Continuing the topic of loses and efficiency, I came across endless debates about the 3PL concept. Adepts of 3PL, more often forwarders and companies selling these services, provide impressive reports on how many millions a year their customers save. However, as is the case with the budget, numbers are complex and controversial topic. From my experience, I can say that the issue with the transition to 3PL most often has an emotional background. Either the owner (or the most important in the Board), by his willful decision, imposes an embargo on the use of outsourcing due to security, or the responsible for logistics decides to outsource services for a number of political or personal reasons. But what about the figures? As Jack Trout said - "Nobody knows the future" and therefore the numbers can be matched to any conclusion.
I had a chance to be behind both sides of the barricade - repeatedly participate in the analysis of the pros and cons of 3PL for the company and sell these services to partners. One may agree or disagree with Machiavelli, but his thoughts about own and hired army seems to me a genius. To anyone interested, I recommend rereading Ch. 12 books Sovereign (Il Principe). Undoubtedly, we are not talking about the state, although many international corporations are quite close to this title. And not about the army, although logistics as a term came from the military sector. However, it is worth to remember a simple detail - every company strives to maximize profits within the framework of available tools and legal / contractual restrictions. In other words, your partner is primarily interested in HIS profit. Second, so you don't run away as a customer. And only after that, how big are your losses from logistics.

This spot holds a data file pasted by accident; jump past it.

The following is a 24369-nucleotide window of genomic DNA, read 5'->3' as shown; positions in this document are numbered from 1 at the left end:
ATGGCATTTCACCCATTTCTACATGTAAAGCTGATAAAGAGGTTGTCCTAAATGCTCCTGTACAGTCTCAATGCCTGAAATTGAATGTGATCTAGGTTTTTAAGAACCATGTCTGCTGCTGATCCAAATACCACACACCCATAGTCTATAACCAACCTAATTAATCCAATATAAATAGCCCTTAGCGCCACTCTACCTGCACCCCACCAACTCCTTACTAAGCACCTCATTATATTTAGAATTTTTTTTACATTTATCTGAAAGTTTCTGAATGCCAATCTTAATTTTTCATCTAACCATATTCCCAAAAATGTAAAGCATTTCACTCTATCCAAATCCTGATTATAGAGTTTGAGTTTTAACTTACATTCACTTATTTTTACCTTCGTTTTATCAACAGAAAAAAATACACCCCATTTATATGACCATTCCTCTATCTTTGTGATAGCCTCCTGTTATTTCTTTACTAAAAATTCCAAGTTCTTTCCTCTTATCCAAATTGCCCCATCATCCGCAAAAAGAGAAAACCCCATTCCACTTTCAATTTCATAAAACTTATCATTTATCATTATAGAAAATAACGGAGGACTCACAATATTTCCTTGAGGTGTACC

Undoubtedly, it makes no sense to buy your own fleet of cars, wagons or containers if you have a small cargo turnover and there is enough equipment on the market. For sure, the 3PL provider can have better freight rates due to its dominant market position or specific long-term contracts with carriers. Moreover, a 3PL provider could have a dozen of “know-how” and a unique IT platform, which is important during digital breakthroughs. However, it is necessary to remember about the reverse side of the coin. Namely, that a 3PL provider needs to fill his network with cargo to maintain other contracts, and this might run counter to your interests. Also, it is necessary a serious stimulus to remain optimize your costs, after the complete transfer of logistics under provider’s control. Therefore, the classic “make or buy” solution is complemented by the integration of information systems, the time frame for training third-party personnel, the mental compatibility of your employees and the contractor, and ... how critical your collapse or exit from the market will be for a 3PL provider.
I could recommend combined solutions with the absolute need to maintain control of the process and expertise within the organization, parity between contractors and multiple alternative routes. Even not always optimal from an economic point of view. But more about it next time.